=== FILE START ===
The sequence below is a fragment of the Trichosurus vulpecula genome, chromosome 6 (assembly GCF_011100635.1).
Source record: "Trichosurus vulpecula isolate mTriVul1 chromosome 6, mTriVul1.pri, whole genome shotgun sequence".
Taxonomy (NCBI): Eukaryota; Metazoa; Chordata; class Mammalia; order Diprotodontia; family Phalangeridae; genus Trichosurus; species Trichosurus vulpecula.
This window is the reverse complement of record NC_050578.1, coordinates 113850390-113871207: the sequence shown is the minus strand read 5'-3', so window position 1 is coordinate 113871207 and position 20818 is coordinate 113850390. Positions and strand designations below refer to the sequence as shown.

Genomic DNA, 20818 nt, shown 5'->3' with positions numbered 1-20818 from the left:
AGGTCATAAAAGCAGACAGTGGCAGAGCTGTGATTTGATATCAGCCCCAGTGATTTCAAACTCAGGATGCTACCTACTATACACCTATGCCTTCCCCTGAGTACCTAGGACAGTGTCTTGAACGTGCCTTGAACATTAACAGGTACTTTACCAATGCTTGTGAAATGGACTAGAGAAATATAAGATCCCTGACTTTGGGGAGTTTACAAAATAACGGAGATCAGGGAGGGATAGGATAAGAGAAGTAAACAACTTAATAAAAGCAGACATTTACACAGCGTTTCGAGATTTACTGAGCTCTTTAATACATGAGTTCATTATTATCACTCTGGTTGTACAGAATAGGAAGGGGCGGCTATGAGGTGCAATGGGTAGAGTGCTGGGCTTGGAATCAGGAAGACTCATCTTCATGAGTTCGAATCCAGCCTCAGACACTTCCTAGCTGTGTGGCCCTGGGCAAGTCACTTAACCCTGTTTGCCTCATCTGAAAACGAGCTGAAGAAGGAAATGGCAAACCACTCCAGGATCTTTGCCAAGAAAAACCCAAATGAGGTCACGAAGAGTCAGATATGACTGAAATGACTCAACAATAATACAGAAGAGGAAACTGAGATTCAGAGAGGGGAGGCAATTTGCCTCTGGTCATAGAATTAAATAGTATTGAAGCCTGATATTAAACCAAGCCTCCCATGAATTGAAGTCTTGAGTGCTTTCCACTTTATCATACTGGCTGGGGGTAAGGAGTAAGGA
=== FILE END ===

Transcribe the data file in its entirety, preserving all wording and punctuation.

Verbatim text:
The sequence below is a fragment of the Trichosurus vulpecula genome, chromosome 6 (assembly GCF_011100635.1).
Source record: "Trichosurus vulpecula isolate mTriVul1 chromosome 6, mTriVul1.pri, whole genome shotgun sequence".
Taxonomy (NCBI): Eukaryota; Metazoa; Chordata; class Mammalia; order Diprotodontia; family Phalangeridae; genus Trichosurus; species Trichosurus vulpecula.
This window is the reverse complement of record NC_050578.1, coordinates 113850390-113871207: the sequence shown is the minus strand read 5'-3', so window position 1 is coordinate 113871207 and position 20818 is coordinate 113850390. Positions and strand designations below refer to the sequence as shown.

Genomic DNA, 20818 nt, shown 5'->3' with positions numbered 1-20818 from the left:
AGGTCATAAAAGCAGACAGTGGCAGAGCTGTGATTTGATATCAGCCCCAGTGATTTCAAACTCAGGATGCTACCTACTATACACCTATGCCTTCCCCTGAGTACCTAGGACAGTGTCTTGAACGTGCCTTGAACATTAACAGGTACTTTACCAATGCTTGTGAAATGGACTAGAGAAATATAAGATCCCTGACTTTGGGGAGTTTACAAAATAACGGAGATCAGGGAGGGATAGGATAAGAGAAGTAAACAACTTAATAAAAGCAGACATTTACACAGCGTTTCGAGATTTACTGAGCTCTTTAATACATGAGTTCATTATTATCACTCTGGTTGTACAGAATAGGAAGGGGCGGCTATGAGGTGCAATGGGTAGAGTGCTGGGCTTGGAATCAGGAAGACTCATCTTCATGAGTTCGAATCCAGCCTCAGACACTTCCTAGCTGTGTGGCCCTGGGCAAGTCACTTAACCCTGTTTGCCTCATCTGAAAACGAGCTGAAGAAGGAAATGGCAAACCACTCCAGGATCTTTGCCAAGAAAAACCCAAATGAGGTCACGAAGAGTCAGATATGACTGAAATGACTCAACAATAATACAGAAGAGGAAACTGAGATTCAGAGAGGGGAGGCAATTTGCCTCTGGTCATAGAATTAAATAGTATTGAAGCCTGATATTAAACCAAGCCTCCCATGAATTGAAGTCTTGAGTGCTTTCCACTTTATCATACTGGCTGGGGGTAAGGAGTAAGGA